Late-night comedy sketch show Saturday Night Live will debut on Sept. 30 without five key castmembers.
In addition to the previously announced departures of Tina Fey and Rachel Dratch, who are working on the prime time comedy 30 Rock, eight-year veterans Chris Parnell and Horatio Sanz have been sacked, as well as Finesse Mitchell.
The cast for the upcoming season will be made up of Fred Armisen, Will Forte, Bill Hader, Darrell Hammond, Seth Meyers, Amy Poehler, Maya Rudolph, Andy Samberg, Jason Sudeikis, Kenan Thompson and Kristen Wiig.
The show will begin its 32nd season with just 11 regular players--down nearly one-third from last year's cast of 16 and one of the smallest ensembles in recent memory.
Rumors swirled in the media about who might be leaving the show after creator Lorne Michaels told reporters that budget cuts had forced him to make tough choices about the upcoming season.
Comedian Dane Cook will host the first show in the new season with The Killers appearing as guests.
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Major networks and cable outlets are planning extensive, daylong coverage of the upcoming one-year anniversary of the Sept. 11 terrorist attacks.
Many advertisers have opted out of the coverage, which means networks will offer TV viewers an entire day of retrospective with little or no commercial breaks.
With retrospectives hard to avoid, will the coverage be seen as overkill?
According to The Associated Press, networks are asking themselves the same thing.
Mark Lukasiewicz, executive producer for special projects at NBC News, said it's a question everyone is grappling with. "I don't think anybody has a handle on it. It's a very tough call. The great thing about television is: If you've had enough, you can turn it off."
NBC will air a commemorative concert the night of 9/11, but will run a Dateline NBC special hosted by Tom Brokaw the night before. The network figures viewers may be overdosed on the subject by midday on the 11th, the AP reports.
ABC and CBS, however, are gambling that people will want to see more. Both networks will focus on reactions of how the government responded in the week following 9/11 in primetime specials.
Here is a rundown of network and cable stations' anniversary coverage on Sept. 11, according to USA TODAY:
ABC Coverage of the day's memorial events from 7 a.m. to 5 p.m. ET/4 a.m. to 2 p.m. PT, four hours of primetime (including a minute-by-minute account of the twin towers' collapse in cooperation with USA TODAY) and Nightline. Peter Jennings will moderate a new edition of Answering Children's Questions, which aired last fall.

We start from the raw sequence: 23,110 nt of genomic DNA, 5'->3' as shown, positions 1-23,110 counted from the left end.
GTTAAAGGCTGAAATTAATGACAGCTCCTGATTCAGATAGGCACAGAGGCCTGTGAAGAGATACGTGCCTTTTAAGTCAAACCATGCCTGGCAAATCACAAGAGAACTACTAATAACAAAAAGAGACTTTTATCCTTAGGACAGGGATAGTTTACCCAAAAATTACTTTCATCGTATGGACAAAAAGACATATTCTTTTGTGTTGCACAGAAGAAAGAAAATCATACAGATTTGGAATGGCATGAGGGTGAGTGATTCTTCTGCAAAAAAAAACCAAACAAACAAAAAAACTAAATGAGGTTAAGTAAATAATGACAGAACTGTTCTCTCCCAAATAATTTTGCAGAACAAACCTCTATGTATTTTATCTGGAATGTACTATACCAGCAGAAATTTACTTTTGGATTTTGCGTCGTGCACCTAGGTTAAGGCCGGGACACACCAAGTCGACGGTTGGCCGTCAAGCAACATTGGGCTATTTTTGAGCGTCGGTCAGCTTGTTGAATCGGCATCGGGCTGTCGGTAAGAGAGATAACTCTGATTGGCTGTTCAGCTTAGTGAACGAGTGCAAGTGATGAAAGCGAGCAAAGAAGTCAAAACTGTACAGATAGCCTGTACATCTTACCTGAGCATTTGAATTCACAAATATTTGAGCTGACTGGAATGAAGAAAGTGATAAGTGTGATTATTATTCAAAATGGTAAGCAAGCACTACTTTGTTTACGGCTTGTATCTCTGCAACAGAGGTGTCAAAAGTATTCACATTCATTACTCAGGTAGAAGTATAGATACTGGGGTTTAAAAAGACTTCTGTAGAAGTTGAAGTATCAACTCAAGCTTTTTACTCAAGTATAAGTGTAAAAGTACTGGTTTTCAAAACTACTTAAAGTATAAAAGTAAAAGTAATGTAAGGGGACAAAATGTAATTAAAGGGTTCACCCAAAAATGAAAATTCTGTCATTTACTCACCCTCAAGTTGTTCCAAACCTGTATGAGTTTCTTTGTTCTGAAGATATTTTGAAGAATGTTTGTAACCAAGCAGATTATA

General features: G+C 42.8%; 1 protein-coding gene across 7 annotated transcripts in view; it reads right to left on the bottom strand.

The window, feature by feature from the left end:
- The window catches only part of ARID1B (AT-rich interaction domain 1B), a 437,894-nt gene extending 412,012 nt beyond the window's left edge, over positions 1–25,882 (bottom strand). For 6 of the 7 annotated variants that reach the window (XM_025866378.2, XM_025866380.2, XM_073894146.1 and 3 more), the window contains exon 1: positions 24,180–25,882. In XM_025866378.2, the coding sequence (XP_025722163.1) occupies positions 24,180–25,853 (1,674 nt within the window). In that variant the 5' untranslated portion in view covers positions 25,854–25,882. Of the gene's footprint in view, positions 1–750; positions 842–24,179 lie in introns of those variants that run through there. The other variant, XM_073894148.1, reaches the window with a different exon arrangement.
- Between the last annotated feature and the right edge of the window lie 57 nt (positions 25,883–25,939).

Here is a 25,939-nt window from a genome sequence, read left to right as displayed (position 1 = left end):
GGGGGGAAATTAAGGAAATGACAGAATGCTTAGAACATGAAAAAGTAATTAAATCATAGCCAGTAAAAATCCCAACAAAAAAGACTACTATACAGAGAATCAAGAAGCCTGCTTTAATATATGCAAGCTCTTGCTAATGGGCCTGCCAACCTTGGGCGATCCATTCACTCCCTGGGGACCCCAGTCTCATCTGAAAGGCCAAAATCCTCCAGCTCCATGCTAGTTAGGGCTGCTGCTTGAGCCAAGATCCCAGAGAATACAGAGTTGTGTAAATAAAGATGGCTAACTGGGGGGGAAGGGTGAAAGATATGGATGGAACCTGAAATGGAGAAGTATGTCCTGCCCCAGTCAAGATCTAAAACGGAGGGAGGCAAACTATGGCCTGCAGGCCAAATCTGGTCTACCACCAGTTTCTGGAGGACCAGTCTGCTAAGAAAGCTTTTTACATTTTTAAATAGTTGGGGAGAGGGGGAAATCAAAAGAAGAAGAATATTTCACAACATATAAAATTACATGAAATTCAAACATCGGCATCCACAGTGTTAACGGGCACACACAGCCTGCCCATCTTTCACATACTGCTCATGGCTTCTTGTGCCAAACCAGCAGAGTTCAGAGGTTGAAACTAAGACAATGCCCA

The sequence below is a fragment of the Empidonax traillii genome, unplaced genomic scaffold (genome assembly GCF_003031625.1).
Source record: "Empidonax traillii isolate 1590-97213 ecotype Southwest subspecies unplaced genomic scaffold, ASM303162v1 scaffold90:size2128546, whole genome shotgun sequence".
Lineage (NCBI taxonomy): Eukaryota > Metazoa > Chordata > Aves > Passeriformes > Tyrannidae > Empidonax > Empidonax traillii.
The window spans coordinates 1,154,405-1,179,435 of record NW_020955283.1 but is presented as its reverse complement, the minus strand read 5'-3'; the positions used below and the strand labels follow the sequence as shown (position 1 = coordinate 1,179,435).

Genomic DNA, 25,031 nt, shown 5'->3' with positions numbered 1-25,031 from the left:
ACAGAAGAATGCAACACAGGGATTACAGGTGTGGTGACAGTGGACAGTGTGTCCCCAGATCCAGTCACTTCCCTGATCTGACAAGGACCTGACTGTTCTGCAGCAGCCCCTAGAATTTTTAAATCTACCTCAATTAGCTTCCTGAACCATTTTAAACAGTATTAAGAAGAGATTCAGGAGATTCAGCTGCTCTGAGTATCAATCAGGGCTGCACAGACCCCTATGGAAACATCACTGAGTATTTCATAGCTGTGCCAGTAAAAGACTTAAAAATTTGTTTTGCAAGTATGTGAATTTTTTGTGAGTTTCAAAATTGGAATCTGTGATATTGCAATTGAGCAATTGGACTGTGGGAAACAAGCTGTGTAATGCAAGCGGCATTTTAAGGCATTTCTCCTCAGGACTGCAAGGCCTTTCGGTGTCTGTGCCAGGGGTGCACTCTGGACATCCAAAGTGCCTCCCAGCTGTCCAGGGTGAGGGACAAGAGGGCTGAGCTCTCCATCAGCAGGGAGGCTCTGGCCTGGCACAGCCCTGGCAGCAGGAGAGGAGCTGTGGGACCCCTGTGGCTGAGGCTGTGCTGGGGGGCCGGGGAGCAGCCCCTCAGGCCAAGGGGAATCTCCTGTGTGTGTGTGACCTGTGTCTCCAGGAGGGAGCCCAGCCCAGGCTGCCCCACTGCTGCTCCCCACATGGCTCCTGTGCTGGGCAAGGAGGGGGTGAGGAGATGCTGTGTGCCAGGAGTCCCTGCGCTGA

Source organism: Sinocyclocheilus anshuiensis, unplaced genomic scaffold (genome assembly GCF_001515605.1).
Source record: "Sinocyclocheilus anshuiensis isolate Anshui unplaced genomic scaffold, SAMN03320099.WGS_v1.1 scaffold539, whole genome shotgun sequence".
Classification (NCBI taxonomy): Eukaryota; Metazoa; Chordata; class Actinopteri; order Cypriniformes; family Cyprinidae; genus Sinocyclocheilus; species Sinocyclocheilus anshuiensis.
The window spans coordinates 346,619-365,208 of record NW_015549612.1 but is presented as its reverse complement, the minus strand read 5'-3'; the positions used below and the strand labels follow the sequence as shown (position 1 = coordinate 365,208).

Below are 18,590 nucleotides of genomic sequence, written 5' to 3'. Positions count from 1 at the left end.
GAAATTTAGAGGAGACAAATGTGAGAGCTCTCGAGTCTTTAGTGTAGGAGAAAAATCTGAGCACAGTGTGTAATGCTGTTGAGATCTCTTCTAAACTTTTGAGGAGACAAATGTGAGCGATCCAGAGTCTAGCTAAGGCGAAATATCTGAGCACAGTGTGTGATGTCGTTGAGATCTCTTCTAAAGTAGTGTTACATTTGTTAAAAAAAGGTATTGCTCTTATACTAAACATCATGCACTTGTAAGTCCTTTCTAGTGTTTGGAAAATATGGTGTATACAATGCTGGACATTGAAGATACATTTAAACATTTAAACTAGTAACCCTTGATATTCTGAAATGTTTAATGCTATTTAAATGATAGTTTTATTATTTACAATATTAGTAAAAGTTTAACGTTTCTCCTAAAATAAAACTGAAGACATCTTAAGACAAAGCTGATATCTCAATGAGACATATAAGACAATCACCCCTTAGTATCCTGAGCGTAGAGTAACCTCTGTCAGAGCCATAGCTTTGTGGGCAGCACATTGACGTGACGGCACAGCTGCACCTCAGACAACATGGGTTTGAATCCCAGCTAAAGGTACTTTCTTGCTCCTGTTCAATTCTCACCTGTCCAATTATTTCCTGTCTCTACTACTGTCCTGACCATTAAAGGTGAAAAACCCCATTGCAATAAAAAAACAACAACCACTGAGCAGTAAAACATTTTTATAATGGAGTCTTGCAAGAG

CBS With 9/11: The Day That Changed America, viewers will get expanded editions of The Early Show and the CBS Evening News, with primetime coverage featuring 60 Minutes contributors and an exclusive interview with President George Bush. The documentary 9/11 will be rebroadcast Sept. 8 at 9 p.m.
NBC: Themed America Remembers, coverage includes a six-hour edition of Today; a town-hall meeting with rescuers, victims' families and survivors; and continuous coverage anchored by Tom Brokaw and Brian Williams. Concert for America (to be taped Sept. 9 in Washington, D.C.) will air at 9 p.m. as a tribute.
FOX: The Day America Changed, a two-hour special hosted by Brit Hume, will air at 9 p.m. ET (live)/PT (taped). The special features interviews with survivors, rescuers and family members and will include Greta Van Susteren, Shepard Smith and Bill O'Reilly.
CNN: Using the America Remembers label just like NBC, CNN plans 12-hour coverage anchored by Aaron Brown and Paula Zahn from CNN's Manhattan rooftop at 6 a.m. ET/3 a.m. PT, a two-hour special with Brown and Connie Chung at 7 p.m. ET/4 p.m. PT and a Larry King show at 9 p.m. ET/6 p.m. PT. A two-part Sept. 11 documentary also airs Aug. 17 and 24 at 8 p.m. ET/5 p.m. PT.
Fox News Channel will air regularly scheduled programming commercial-free on Sept. 11 from 5 a.m. to 11 p.m. ET/2 a.m. to 8 p.m. PT.
PBS: America Rebuilds, a documentary about the aftereffects of Sept. 11 aided by special access from former New York City Mayor Rudolph Giuliani, airs Sept. 10 at 10 p.m.
BBC America: Events in New York, Washington and Pennsylvania where hijacked planes crashed will be covered live from 6 a.m. to 1 p.m. ET/3 a.m. to 10 a.m. PT, along with overseas coverage.
For viewers looking for escapism, TBS will air The Wedding Singer, a comedy starring Adam Sandler and Drew Barrymore.